The Federal Inland Revenue Service (FIRS) is seeking the approval of the National Assembly to amend the finance act to include online/social media businesses in the nation’s tax net.
Chairman of the service, Muhammad Nami, stated this during an ongoing engagement between the Senate Joint Committees working on the Medium Term Expenditure Framework and Fiscal Strategy Paper, and heads of revenue generating agencies of the Federal Government.
Nami said apart from targeting the social media businesses, the proposed amendments to the Finance Act would also affect the Stamp Duty Act because some of the provisions were already obsolete.
“You are aware of the issues of digital economy and the challenges of policing the digital tax payers like Twitters and Facebook.
“So, we are going to come up with the rules and provisions that the National Assembly will passionately look at and approve for us so as to bring them to the tax net.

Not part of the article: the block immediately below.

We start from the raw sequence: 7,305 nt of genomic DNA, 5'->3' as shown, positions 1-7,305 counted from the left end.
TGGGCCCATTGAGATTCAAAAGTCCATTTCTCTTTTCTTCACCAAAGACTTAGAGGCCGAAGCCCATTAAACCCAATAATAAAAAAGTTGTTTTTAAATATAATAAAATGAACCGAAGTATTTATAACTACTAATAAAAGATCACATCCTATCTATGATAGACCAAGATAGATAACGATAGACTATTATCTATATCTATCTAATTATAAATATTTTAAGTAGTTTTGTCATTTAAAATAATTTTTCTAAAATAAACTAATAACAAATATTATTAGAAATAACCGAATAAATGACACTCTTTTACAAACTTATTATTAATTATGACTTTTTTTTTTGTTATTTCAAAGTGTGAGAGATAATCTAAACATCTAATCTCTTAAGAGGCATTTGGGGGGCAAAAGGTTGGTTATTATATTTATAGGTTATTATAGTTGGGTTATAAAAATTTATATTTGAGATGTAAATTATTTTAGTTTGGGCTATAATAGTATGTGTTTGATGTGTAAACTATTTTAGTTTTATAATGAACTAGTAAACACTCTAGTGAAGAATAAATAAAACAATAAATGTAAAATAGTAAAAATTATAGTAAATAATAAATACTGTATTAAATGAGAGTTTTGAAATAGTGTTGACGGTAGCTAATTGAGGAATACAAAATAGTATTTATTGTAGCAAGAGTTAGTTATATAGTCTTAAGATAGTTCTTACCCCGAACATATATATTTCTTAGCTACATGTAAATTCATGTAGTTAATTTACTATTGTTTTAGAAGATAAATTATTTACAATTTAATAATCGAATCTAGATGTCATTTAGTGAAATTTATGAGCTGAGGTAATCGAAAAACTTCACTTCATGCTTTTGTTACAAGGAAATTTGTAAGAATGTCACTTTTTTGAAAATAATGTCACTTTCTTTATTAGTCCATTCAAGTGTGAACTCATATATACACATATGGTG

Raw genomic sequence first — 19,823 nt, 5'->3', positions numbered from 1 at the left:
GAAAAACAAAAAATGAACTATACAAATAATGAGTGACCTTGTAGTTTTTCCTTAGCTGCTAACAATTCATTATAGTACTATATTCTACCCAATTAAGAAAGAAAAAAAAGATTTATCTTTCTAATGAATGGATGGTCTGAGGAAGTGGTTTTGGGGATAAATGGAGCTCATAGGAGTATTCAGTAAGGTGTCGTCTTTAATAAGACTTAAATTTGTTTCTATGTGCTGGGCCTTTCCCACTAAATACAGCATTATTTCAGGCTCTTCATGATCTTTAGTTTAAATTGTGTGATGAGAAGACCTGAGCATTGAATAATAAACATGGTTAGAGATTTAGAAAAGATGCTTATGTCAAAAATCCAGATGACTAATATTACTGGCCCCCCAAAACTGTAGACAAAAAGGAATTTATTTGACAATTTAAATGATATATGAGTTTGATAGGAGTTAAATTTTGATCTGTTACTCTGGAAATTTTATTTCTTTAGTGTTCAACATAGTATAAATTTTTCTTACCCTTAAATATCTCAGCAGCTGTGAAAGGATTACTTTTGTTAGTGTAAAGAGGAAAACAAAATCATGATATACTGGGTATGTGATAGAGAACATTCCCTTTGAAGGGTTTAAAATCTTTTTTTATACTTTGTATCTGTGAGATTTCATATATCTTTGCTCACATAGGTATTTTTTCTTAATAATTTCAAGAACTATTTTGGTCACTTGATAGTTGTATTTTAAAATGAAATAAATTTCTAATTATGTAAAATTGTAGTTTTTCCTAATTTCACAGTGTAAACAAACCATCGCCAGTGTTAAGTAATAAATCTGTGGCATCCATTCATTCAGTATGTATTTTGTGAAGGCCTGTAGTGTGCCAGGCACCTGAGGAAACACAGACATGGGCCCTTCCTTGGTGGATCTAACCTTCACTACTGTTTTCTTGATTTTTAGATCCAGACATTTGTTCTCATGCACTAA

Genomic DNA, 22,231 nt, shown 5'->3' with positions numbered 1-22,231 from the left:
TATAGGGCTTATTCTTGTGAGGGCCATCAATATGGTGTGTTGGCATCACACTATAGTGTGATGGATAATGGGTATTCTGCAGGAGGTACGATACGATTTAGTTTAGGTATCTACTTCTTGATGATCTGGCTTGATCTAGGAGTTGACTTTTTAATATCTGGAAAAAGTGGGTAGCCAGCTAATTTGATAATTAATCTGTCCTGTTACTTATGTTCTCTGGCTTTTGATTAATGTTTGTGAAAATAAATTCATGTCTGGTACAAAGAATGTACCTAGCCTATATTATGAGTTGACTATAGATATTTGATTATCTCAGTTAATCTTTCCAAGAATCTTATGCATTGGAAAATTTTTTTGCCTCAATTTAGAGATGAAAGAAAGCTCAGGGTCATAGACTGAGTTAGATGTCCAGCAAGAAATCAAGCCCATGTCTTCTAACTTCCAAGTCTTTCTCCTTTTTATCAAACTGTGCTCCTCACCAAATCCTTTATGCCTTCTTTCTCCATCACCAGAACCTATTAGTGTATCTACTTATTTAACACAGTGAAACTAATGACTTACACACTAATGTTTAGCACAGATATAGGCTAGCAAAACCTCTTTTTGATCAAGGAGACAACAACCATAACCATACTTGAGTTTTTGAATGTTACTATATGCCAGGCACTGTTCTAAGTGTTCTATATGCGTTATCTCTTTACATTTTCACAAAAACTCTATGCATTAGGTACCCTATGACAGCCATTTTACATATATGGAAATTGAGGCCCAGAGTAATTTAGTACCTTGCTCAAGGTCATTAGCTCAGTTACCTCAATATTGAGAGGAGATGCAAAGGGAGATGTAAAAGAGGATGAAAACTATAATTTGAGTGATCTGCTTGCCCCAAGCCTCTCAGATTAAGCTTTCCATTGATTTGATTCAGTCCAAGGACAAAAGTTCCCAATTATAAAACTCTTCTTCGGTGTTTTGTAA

“We want to see a way of taxing online activities and businesses,” he said.
Nami told the senators that the Finance Bill was supposed to accompany the annual budget.
He said the agency would review feedbacks from tax payers and its internal operations so as to fix the loopholes in the tax law.
However, the Civil Society Organisations (CSO) are up in arms against the move by the FIRS, saying such amendment will jeopadise he businesses of the youth who are struggling to survive the harsh economic environment.
The CSO said the revenue service should not do anything that would affect the businesses of young Nigerians who were struggling to survive.
According to the Executive Director, Civil Society Legislative Advocacy Centre, Auwal Rafsanjani, “There are many avenues which the FIRS can explore in order to generate income.
“The agency should not impose additional burden on young Nigerians who are just struggling to survive and making use of the social media to transact their businesses.
“The FIRS should concentrate on taxing the companies that are making profits from adverts and not individuals that subscribe to those social media platforms.
“Individuals who subscribe to those platforms and showcasing their businesses there should not be taxed. The tax should be on corporate entities that are making profits.”